Friday, March 11, 2011

Catching Up: Their Riots

More evidence that the riots are not about food: “Since the fall of Mr Mubarak, numerous mini-revolutions have taken place across Egypt. Journalists have overthrown their editors, workers their union leaders, professors their university deans. Even the police have returned to the streets, striking to demand the removal of the senior officers they blame for their disgrace.” The Economist likens them to the 1960s youth revolutions in the West.

Rockwell at Mises addresses the indifference of a segment of the right wing toward the Middle East revolutions. Some right wingers are worried about loss of US influence, as Rockwell points out. I note that his reliance for evidence on Beck and Coulter, both of whom make their living as provocateurs, weakens his case somewhat. It would not have been hard to find neocons who are clear about their priorities and consistent. Many others on the right are worried about whether the revolutions will bring real and lasting freedom while still celebrating the steps that have been taken. Why should it be the case that someone who believes in both freedom and stability cannot worry when one or the other is threatened?

Speaking of freedom, what are the most important parts of governance? According to ngrams, freedom has beaten all other topics hands down for two centuries, though it peaked in the late 1960s. Corruption was a topic of greater interest in the 19th century (#2) than the 20th (#4). Participation and effectiveness took off in the early 20th, but peaked in the 1980s. Transparency, accountability, and the rule of law, however, are the most neglected topics.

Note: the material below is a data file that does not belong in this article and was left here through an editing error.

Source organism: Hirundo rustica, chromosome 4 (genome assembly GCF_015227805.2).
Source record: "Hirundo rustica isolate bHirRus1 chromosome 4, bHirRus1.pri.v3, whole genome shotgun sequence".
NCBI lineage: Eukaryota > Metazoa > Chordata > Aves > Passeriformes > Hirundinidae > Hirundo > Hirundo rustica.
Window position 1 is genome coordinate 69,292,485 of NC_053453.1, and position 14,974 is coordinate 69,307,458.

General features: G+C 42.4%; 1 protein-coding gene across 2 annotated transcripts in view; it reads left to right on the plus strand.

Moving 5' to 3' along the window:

CGD proposes a way to nullify the resource curse in the new governments being formed by protest by giving cash grants to citizens and then taxing the money back. “There can be no meaningful representation without taxation. When governments have access to easy money, they have no need to tax and hence no incentive to foster conditions needed for growth and wealth creation. Worse, the surfeit of money gives governments the means to suppress dissent and buy-off political opposition.”

A little known fact about resource curses: “Russia overtook Saudi Arabia as the world’s biggest crude supplier in 2009; OPEC’s share of production has gone from around 51% in the mid-1970s to just over 40% now.”

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